Scrambling to shore up voter support for next month’s presidential election, Afghan President Hamid Karzai today laid out his platform. Among other things Karzai promised, if reelected, to make the international forces in the nation sign a framework regulating how they operate, particularly in an effort to limit civilian casualties.
Karzai faces a difficult balancing act in his campaign. His popularity has largely come from ongoing criticism of US and other forces for enormous civilian casualties in air strikes, but his inability to do anything about it to this point has harmed his credibility.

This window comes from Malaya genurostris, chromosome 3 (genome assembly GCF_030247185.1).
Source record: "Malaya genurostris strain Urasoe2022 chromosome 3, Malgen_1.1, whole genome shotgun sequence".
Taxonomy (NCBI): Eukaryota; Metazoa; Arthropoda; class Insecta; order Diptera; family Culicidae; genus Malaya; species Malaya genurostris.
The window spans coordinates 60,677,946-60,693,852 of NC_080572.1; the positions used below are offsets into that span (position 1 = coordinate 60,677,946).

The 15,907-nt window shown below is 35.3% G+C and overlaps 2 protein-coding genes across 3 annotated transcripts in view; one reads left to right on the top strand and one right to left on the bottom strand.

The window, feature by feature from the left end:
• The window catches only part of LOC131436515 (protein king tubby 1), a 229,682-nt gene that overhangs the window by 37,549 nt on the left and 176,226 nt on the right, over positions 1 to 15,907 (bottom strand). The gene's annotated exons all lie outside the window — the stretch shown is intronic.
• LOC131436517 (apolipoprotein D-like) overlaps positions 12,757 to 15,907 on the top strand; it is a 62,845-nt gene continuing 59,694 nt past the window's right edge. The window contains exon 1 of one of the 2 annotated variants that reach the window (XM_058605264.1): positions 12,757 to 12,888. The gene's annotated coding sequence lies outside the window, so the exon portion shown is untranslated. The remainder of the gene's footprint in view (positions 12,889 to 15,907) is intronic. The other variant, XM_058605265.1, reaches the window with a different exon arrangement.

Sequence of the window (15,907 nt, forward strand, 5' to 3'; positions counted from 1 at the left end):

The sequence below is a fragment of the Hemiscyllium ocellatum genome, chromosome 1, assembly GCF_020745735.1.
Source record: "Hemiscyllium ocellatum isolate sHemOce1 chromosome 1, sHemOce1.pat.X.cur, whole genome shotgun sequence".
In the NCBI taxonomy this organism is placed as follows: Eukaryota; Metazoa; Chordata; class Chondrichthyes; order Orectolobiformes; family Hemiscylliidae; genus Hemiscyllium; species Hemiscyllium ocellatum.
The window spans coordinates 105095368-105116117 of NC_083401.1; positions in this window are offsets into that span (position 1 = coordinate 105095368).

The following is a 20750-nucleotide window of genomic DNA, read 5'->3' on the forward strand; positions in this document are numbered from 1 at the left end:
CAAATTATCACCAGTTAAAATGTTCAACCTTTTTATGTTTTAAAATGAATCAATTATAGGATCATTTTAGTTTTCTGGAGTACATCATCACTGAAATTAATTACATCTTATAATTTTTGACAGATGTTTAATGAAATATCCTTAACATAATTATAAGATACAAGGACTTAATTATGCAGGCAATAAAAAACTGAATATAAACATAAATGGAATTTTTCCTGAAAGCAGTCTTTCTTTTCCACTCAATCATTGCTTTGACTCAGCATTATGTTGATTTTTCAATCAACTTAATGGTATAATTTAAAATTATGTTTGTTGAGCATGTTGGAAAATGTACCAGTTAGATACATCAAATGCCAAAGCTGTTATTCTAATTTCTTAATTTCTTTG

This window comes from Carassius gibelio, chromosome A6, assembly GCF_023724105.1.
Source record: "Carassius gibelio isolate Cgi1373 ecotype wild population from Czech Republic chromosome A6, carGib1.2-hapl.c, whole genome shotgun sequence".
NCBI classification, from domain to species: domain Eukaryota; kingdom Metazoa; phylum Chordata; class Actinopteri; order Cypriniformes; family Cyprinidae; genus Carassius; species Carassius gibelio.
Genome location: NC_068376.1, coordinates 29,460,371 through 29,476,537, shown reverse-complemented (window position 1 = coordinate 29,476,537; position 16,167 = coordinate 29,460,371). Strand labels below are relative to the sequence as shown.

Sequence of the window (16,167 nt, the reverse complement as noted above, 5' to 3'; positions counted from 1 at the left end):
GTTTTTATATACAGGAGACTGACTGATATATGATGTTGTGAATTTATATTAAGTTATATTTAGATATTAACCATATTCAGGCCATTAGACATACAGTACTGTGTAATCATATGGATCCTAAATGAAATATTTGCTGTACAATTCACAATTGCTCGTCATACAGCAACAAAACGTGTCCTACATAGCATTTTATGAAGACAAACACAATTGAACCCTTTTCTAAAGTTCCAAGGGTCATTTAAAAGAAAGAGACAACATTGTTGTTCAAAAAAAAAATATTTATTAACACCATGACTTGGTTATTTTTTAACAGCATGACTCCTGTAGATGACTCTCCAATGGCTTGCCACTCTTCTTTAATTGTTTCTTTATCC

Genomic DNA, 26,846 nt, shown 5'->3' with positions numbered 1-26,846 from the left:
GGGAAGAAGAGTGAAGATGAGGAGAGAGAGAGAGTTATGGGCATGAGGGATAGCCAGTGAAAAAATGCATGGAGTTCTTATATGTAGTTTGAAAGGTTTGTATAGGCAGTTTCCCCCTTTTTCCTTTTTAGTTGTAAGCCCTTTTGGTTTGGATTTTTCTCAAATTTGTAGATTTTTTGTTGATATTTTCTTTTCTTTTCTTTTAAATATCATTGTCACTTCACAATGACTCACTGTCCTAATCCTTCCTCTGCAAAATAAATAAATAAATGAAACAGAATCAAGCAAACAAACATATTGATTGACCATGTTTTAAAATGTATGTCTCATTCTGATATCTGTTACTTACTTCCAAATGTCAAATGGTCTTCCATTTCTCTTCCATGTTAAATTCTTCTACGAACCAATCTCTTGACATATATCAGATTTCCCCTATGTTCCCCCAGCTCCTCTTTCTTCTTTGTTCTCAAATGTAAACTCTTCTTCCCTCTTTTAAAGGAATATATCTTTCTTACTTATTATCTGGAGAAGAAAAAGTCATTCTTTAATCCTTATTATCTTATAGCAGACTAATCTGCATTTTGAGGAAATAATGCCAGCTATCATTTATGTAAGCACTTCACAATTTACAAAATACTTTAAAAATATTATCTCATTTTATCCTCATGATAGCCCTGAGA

Likewise, his condemnation has raised tensions with the US, and the Obama Administration has hoped to see him replaced with a less critical president. That tension has also led the US to emphasize accusations of corruption, which have harmed Karzai’s image.
With the United States having given Iraq’s government considerable control over its operations in that nation, it is unsurprising that the other government dealing with a massive US military presence would also want at least some measure of control over them. Yet with the US changing strategies in Afghanistan every few months in the face of growing violence and President Obama making the escalation a centerpiece of his foreign policy, it seems unlikely the US will be willing to accept Karzai’s demands, even if he is reelected.